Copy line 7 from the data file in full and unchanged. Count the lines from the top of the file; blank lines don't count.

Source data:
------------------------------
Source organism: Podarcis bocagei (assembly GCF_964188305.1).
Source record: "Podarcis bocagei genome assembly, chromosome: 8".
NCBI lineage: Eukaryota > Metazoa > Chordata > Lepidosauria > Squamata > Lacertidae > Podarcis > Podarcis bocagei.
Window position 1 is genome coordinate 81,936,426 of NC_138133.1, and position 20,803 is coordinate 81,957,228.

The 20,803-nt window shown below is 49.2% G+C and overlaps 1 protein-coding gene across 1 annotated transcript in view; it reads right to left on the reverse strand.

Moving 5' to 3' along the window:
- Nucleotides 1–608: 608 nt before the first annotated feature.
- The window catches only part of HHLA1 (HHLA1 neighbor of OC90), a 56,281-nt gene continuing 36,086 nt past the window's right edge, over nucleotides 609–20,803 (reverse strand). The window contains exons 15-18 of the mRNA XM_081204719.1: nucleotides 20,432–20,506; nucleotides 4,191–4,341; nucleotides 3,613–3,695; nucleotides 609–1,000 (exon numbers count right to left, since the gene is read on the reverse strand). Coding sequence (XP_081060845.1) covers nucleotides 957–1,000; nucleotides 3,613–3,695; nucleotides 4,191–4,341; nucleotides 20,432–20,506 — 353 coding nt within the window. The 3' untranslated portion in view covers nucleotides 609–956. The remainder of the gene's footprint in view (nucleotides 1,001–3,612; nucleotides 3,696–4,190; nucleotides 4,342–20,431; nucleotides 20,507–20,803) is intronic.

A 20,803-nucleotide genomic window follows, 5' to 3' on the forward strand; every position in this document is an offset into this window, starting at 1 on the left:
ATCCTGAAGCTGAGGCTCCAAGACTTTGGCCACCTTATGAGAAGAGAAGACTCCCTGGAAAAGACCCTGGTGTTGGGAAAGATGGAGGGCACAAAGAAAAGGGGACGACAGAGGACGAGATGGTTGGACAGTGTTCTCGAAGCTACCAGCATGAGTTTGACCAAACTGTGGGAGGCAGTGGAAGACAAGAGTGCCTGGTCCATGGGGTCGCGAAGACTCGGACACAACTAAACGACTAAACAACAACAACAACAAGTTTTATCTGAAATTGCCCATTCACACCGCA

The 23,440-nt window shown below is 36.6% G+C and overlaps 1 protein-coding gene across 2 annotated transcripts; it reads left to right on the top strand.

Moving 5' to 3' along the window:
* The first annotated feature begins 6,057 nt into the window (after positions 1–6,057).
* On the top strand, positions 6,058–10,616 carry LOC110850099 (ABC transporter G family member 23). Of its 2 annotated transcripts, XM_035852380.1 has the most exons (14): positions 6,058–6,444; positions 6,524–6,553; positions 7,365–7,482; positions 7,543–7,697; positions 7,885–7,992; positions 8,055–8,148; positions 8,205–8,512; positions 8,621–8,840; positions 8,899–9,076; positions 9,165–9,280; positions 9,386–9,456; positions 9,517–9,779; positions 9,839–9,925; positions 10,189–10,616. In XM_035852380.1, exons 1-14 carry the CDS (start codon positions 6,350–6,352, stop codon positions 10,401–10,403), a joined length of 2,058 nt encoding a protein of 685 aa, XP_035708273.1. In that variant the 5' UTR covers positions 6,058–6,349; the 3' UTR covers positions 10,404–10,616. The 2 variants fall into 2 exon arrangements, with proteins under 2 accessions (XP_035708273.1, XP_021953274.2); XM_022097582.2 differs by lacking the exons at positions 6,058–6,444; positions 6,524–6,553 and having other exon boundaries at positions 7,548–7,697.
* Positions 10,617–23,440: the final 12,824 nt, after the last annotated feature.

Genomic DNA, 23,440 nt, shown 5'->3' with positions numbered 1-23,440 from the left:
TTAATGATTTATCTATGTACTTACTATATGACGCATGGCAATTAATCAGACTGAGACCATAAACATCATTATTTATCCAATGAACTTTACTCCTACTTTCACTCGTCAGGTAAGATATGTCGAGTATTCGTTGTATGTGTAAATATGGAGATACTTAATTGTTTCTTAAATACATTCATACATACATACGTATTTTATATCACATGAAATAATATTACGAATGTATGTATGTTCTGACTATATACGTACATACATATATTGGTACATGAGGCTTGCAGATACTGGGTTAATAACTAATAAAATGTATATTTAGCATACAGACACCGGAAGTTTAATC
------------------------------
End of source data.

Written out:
- Nucleotides 1–608: 608 nt before the first annotated feature.